An artist's illustration of a DNA double helix. New technology makes it easy to edit the human genome, even the germline which can affect all of human evolution. (Image:. U.S. National Human Genome Research Institute/Reuters

CRISPR: Ethics and the gene editing of humans

By making genetic research so much easier, the recent technology known as CRISPR has allowed scientists an enormous advantage in research into so many areas.

Unfortunately there’s a downside which raises serious ethical questions.

Françoise Baylis (CM, ONS, PhD, FRSC, FCAHS), is a research professor at Dalhousie University Halifax who has written on the subject.


The concern with gene-editing is with experiments into modification of human DNA, which could lead in theory to changing of the human genome forever. It could in theory enable creating “designer babies”. Indeed it’s been just over a year since the first genome edited babies were created by a Chinese scientist. A Russian researcher has since announced plans to carry out similar human gene editing experiments.  Other Chinese experiments involve putting human genes into monkeys. All of these, and other potential experiments, have raised the concern of the scientific world that some of its members are going beyond ethical concerns of science.

Research professor Francoise Baylis at Dalhousie University, Halifax

While some experts have expressed concern about state manipulation to create specific characteristics, Professor Baylis suggests that designer babies could result in greater class divide. This would be due to the expense making such technology accessible to the upper echelons and entrenching elite advantage, and thus privilege, in their DNA.

However she says these experiments have resulted in governments and the scientific community coming out with regulations and recommendations to slow down or halt such research until such time as serious ethical discussions take place to establish limits on what should be done and how.

F Baylis on the ethical questions involving CRISPR technology and gene editing of the human genome , Harvard University Press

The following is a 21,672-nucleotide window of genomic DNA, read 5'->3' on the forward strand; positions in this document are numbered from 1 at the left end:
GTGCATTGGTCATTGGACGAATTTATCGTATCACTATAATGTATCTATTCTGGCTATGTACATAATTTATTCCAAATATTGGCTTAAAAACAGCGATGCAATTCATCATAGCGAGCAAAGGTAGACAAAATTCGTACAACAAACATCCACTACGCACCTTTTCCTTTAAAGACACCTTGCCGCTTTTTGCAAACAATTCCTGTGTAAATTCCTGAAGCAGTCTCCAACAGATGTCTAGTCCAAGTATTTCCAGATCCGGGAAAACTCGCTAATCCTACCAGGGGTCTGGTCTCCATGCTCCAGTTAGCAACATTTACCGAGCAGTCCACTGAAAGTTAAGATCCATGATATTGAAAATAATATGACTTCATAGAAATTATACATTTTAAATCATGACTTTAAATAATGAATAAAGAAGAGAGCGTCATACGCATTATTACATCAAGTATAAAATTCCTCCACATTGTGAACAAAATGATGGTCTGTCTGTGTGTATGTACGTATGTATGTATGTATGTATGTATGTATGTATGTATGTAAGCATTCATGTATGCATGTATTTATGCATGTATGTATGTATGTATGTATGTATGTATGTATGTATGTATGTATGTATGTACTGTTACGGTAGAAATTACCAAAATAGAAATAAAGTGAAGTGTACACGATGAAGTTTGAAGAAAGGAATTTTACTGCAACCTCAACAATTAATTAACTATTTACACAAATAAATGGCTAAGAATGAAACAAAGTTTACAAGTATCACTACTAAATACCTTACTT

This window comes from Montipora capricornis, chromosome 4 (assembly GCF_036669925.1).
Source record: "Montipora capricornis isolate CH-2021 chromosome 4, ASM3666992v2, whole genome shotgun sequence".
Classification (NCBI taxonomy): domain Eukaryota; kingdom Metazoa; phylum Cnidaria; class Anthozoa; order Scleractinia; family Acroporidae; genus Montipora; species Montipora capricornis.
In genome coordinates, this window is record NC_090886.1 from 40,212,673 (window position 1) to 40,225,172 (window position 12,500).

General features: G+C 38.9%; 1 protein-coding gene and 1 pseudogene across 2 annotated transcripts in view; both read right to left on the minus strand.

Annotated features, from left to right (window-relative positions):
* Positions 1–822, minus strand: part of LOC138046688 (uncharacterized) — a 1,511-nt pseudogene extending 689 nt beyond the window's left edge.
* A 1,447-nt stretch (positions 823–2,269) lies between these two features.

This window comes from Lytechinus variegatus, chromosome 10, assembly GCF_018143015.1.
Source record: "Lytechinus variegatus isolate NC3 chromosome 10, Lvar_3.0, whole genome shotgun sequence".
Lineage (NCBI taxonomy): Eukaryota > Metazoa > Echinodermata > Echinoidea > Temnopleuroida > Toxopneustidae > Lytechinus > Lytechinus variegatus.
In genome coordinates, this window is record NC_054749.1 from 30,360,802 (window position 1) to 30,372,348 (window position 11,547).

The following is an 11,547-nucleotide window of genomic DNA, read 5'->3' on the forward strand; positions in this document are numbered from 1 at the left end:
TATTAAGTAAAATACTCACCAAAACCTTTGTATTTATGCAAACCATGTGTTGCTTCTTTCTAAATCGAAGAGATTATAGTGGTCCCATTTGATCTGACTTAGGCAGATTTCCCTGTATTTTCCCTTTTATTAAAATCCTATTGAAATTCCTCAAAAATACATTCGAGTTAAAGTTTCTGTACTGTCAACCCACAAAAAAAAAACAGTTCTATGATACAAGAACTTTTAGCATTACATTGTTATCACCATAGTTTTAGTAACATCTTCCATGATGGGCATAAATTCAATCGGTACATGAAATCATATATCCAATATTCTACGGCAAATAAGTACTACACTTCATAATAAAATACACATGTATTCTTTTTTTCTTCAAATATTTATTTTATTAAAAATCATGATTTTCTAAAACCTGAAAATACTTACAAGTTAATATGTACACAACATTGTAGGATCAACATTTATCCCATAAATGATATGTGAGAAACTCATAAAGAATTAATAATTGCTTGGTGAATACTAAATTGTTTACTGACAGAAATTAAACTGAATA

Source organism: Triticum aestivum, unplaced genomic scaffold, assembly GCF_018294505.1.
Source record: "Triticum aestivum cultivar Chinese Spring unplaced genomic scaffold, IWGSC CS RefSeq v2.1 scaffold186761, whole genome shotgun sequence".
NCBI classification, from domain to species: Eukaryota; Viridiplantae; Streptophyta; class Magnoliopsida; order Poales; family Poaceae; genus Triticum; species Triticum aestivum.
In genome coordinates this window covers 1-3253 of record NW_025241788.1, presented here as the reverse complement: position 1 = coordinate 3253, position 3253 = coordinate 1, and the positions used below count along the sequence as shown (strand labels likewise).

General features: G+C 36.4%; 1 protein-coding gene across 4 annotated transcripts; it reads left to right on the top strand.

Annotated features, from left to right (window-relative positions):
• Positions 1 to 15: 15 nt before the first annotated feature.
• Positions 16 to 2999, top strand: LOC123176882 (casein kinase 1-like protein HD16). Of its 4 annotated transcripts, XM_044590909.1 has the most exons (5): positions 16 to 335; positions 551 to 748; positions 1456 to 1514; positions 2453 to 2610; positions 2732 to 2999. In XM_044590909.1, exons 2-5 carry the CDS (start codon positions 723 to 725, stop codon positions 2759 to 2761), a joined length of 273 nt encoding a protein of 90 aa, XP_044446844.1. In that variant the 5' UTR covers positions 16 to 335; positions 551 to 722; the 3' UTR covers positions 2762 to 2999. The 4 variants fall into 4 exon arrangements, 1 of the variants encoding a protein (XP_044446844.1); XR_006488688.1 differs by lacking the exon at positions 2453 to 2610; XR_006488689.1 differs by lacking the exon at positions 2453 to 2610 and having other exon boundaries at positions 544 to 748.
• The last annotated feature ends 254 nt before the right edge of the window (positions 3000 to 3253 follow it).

She says the human genome belongs to “all of us” and any single or small group of scientists shouldn’t be altering it on their own.

“As a direct consequence of increasingly audacious moves by some scientists to engineer future generations, important decisions must now be made —decisions that will set a new course for science, society, and humanity. May these decisions be inclusive and consensual. May they be characterized by wisdom and benevolence. And, may we never lose sight of our responsibilities to ‘us all.’”  F Baylis:’ Altered Inheritance: CRISPR and the Ethics of Human Genome Editing’ F Baylis:’ Altered Inheritance: CRISPR and the Ethics of Human Genome Editing

Fortunately some action has been taken.  The WHO has convened a multi-disciplinary Expert Advisory Committee on Human Genome Editing to “examine the scientific, ethical, social and legal challenges associated with human genome editing (both somatic and germ cell). Professor Baylis is a member of the group which met for the first time this spring.

She lauds those countries that have established regulations regarding such research but notes there is always the chance of “rogue” scientists.

She also notes that scientists are usually very concerned about recognition by their peers and being shunned for having crossed established ethical lines is something they would very likely avoid

Additional information

The Conversation: F Baylis: Dec 10/19: A year after the first CRISPR babies, stricter regulations are now in place

Dalhousie U: (YouTube): F Baylis speech (32min)

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